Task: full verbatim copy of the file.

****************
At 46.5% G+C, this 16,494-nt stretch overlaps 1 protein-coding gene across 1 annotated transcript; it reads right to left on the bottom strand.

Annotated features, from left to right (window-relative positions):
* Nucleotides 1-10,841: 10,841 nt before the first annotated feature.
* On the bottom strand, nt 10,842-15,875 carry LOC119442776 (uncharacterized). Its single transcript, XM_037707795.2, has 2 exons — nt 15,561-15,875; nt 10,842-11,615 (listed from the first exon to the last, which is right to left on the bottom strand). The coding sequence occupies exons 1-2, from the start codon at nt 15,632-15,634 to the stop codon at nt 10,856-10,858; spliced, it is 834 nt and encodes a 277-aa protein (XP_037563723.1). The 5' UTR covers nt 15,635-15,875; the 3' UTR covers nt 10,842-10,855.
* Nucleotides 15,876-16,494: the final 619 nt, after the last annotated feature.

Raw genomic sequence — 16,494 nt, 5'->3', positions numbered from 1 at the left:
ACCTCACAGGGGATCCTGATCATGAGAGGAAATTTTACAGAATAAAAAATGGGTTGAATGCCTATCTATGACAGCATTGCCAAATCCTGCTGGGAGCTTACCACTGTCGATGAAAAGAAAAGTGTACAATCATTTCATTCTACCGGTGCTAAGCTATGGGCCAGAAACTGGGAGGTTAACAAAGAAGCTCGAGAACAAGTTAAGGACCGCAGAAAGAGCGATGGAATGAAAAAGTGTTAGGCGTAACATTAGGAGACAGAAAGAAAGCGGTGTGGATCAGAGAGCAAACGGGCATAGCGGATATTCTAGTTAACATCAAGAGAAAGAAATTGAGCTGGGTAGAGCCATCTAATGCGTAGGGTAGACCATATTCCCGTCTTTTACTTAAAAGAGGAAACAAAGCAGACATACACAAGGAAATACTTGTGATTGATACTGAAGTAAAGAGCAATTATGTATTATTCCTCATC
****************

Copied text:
At 46.5% G+C, this 16,494-nt stretch overlaps 1 protein-coding gene across 1 annotated transcript; it reads right to left on the bottom strand.

Annotated features, from left to right (window-relative positions):
* Nucleotides 1-10,841: 10,841 nt before the first annotated feature.
* On the bottom strand, nt 10,842-15,875 carry LOC119442776 (uncharacterized). Its single transcript, XM_037707795.2, has 2 exons — nt 15,561-15,875; nt 10,842-11,615 (listed from the first exon to the last, which is right to left on the bottom strand). The coding sequence occupies exons 1-2, from the start codon at nt 15,632-15,634 to the stop codon at nt 10,856-10,858; spliced, it is 834 nt and encodes a 277-aa protein (XP_037563723.1). The 5' UTR covers nt 15,635-15,875; the 3' UTR covers nt 10,842-10,855.
* Nucleotides 15,876-16,494: the final 619 nt, after the last annotated feature.

Raw genomic sequence — 16,494 nt, 5'->3', positions numbered from 1 at the left:
ACCTCACAGGGGATCCTGATCATGAGAGGAAATTTTACAGAATAAAAAATGGGTTGAATGCCTATCTATGACAGCATTGCCAAATCCTGCTGGGAGCTTACCACTGTCGATGAAAAGAAAAGTGTACAATCATTTCATTCTACCGGTGCTAAGCTATGGGCCAGAAACTGGGAGGTTAACAAAGAAGCTCGAGAACAAGTTAAGGACCGCAGAAAGAGCGATGGAATGAAAAAGTGTTAGGCGTAACATTAGGAGACAGAAAGAAAGCGGTGTGGATCAGAGAGCAAACGGGCATAGCGGATATTCTAGTTAACATCAAGAGAAAGAAATTGAGCTGGGTAGAGCCATCTAATGCGTAGGGTAGACCATATTCCCGTCTTTTACTTAAAAGAGGAAACAAAGCAGACATACACAAGGAAATACTTGTGATTGATACTGAAGTAAAGAGCAATTATGTATTATTCCTCATC